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The process begins with creating a rectangular sheet of light using a laser fired into a tub of liquid precursor. The laser excites the precursor molecules inside of the rectangle, preparing them for the second beam of light. The second laser is then directed into the rectangle as a preformed image slice. When the slice is projected into the rectangle, the excited precursor molecules solidify into a polymer, forming a solidified slice. The resin volume is then moved (the light sheet remains fixed in place) so that the process can be repeated to create another slice. The overall process is repeated, creating more slices as it goes, until the desired shape is achieved.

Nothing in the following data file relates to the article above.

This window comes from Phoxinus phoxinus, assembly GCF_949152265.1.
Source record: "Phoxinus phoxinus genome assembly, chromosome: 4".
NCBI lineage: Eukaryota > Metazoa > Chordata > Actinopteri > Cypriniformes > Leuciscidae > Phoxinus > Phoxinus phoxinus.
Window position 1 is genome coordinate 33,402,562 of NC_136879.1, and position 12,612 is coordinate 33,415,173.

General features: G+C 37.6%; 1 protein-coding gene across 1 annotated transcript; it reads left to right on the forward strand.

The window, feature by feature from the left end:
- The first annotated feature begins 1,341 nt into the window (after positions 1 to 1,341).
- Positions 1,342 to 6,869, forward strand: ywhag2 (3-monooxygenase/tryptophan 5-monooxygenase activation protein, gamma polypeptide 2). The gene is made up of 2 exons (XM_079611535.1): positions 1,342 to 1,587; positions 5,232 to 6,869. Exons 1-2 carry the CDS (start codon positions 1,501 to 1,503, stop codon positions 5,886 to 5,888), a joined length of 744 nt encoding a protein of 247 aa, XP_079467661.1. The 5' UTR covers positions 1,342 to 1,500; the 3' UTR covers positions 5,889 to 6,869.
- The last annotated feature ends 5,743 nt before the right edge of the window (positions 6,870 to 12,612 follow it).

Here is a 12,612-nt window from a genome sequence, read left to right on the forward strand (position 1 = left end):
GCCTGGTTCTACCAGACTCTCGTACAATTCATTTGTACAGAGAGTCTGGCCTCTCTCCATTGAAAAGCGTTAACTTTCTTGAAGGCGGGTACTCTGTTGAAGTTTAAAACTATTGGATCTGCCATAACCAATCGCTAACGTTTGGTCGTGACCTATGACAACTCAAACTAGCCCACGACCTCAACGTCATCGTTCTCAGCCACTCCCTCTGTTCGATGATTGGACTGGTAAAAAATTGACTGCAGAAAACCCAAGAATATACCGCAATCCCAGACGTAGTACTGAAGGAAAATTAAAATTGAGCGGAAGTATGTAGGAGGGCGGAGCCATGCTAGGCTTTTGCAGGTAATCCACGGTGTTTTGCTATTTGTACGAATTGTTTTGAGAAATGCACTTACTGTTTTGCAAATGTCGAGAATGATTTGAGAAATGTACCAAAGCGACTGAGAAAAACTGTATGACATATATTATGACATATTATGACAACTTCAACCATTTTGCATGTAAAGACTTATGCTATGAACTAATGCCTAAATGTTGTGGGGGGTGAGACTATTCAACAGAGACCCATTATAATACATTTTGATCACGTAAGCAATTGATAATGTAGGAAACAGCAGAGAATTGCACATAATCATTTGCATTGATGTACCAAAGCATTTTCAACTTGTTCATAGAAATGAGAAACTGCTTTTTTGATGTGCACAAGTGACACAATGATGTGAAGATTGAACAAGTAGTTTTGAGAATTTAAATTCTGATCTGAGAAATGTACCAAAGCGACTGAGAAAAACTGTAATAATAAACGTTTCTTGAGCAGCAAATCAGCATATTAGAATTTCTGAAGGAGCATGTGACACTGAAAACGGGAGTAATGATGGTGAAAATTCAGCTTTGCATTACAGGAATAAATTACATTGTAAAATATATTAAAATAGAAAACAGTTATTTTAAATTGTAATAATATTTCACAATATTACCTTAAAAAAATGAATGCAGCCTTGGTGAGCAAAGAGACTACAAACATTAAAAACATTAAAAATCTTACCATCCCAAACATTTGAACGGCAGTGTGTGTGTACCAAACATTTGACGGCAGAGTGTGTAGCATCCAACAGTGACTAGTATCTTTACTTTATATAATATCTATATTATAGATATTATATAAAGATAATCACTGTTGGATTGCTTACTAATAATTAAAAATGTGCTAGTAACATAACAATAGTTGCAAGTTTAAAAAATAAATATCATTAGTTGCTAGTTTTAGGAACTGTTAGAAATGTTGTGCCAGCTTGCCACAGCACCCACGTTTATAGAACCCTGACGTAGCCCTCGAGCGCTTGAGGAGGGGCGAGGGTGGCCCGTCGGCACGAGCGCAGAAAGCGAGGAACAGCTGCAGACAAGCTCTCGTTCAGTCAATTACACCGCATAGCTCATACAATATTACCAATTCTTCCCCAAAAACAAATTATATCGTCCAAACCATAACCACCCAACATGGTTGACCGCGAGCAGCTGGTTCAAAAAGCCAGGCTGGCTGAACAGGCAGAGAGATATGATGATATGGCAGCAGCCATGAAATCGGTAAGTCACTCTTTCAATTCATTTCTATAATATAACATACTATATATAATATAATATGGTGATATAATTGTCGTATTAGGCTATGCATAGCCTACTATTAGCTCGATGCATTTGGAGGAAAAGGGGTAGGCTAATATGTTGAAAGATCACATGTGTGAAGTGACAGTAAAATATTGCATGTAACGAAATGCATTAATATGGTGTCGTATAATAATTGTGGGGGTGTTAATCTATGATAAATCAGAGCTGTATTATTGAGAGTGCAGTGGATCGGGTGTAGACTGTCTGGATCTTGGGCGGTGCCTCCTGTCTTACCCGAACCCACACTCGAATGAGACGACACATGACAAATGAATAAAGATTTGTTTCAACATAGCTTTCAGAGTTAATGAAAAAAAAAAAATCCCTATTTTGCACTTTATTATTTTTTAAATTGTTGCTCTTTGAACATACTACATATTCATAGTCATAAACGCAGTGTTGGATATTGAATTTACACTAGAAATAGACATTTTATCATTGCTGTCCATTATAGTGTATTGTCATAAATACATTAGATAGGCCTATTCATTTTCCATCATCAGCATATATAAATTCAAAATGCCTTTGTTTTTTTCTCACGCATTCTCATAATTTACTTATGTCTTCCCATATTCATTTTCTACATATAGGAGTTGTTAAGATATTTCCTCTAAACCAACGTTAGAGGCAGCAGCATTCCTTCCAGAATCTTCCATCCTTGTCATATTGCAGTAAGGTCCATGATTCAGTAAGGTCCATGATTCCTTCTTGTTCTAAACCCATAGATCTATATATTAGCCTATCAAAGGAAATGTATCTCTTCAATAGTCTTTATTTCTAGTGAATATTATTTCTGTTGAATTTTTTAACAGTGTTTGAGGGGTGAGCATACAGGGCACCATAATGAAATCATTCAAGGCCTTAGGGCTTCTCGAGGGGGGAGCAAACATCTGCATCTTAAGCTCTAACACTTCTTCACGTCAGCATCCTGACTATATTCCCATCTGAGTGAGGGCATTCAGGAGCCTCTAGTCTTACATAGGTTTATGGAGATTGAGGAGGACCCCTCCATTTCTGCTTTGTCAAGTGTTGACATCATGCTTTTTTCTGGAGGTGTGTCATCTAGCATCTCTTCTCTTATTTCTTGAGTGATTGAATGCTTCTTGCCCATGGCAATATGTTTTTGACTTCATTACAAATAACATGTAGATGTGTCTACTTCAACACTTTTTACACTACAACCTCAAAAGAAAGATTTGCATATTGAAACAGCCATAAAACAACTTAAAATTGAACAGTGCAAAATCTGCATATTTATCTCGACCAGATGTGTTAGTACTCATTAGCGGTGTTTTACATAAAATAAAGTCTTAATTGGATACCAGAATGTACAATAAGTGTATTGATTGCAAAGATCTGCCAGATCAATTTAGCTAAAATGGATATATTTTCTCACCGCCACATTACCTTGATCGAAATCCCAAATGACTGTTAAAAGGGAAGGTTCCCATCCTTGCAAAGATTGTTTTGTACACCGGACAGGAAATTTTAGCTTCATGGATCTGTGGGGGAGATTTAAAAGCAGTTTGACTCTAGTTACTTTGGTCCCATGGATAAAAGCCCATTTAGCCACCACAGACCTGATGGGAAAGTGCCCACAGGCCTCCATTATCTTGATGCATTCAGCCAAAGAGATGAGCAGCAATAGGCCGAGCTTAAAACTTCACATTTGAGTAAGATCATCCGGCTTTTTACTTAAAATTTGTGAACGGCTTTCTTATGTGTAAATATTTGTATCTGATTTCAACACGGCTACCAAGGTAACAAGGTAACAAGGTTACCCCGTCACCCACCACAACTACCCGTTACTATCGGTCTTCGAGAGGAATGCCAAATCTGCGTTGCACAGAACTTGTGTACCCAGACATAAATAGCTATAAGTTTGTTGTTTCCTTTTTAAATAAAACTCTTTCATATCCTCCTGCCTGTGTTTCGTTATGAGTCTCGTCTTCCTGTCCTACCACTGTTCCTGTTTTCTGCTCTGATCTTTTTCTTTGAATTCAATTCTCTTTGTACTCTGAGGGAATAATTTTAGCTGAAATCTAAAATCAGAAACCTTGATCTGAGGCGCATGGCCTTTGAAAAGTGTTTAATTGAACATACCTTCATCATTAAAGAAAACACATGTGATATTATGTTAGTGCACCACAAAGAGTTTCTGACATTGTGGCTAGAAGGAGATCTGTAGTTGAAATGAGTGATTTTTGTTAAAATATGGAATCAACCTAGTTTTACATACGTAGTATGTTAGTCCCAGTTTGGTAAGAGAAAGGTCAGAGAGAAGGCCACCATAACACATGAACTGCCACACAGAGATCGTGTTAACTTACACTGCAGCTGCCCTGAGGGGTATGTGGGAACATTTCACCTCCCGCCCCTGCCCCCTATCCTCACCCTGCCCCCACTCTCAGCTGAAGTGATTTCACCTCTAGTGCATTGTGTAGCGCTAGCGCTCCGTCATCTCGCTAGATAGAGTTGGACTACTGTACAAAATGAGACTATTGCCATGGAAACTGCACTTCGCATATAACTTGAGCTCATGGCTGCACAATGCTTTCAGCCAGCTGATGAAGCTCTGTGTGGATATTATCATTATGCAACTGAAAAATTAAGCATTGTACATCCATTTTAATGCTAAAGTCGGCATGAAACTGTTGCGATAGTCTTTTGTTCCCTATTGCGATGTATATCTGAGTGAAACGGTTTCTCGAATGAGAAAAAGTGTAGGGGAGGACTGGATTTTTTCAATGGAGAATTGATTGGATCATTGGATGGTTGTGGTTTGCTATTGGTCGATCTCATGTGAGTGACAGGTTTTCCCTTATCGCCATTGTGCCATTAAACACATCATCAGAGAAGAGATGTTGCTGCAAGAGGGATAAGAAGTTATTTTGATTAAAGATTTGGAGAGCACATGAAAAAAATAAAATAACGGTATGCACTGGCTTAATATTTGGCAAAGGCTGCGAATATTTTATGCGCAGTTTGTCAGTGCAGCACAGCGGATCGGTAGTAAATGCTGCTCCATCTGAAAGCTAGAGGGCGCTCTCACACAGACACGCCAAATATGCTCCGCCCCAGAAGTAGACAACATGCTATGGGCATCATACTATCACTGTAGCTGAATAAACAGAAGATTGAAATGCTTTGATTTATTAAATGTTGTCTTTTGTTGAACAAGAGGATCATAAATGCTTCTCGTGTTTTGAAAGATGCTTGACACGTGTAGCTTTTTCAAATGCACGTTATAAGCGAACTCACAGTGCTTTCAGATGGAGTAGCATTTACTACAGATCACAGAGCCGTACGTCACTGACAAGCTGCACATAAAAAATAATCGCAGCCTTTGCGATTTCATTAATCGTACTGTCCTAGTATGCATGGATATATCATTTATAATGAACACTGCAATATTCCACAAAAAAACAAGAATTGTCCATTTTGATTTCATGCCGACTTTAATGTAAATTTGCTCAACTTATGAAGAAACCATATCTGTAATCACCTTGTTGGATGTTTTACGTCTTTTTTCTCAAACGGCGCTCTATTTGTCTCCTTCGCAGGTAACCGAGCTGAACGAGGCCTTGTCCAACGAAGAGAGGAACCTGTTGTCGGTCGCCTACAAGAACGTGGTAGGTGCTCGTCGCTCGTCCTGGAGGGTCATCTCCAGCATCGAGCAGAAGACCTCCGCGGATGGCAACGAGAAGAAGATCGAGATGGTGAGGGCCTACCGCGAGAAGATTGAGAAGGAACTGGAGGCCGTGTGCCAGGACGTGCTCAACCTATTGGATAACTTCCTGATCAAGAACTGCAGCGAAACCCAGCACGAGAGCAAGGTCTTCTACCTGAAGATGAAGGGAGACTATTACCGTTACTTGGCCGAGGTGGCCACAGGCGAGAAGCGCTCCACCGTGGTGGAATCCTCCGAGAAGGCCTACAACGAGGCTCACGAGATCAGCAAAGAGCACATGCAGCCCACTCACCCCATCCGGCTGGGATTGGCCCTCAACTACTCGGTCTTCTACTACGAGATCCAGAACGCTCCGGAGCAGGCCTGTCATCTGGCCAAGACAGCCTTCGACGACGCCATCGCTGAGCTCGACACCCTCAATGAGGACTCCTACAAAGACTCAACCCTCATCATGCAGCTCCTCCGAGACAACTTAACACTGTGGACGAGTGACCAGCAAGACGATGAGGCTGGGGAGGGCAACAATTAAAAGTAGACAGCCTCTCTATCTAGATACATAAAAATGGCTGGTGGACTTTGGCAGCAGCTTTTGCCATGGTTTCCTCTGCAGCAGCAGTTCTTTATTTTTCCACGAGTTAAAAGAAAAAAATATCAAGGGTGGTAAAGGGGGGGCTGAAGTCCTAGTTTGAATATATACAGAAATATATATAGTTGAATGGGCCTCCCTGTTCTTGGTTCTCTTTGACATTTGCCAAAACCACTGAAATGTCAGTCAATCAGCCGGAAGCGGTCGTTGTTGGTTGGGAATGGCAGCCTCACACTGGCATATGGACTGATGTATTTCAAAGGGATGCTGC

The researchers demonstrated the improved resolution of their technique by first 3-D printing a tiny ball trapped inside of an 8-mm-diameter spherical cage. They followed that up by printing an aspherical Powell lens and then a 3-cm diameter bust of a human being.
Martin Regehly et al. Xolography for linear volumetric 3D printing, Nature (2020). DOI: 10.1038/s41586-020-3029-7
Cameron Darkes-Burkey et al. High-resolution 3D printing in seconds, Nature (2020). DOI: 10.1038/d41586-020-03543-3
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New chemistry for controlling the volume of liquid in volumetric additive manufacturing (2020, December 24)
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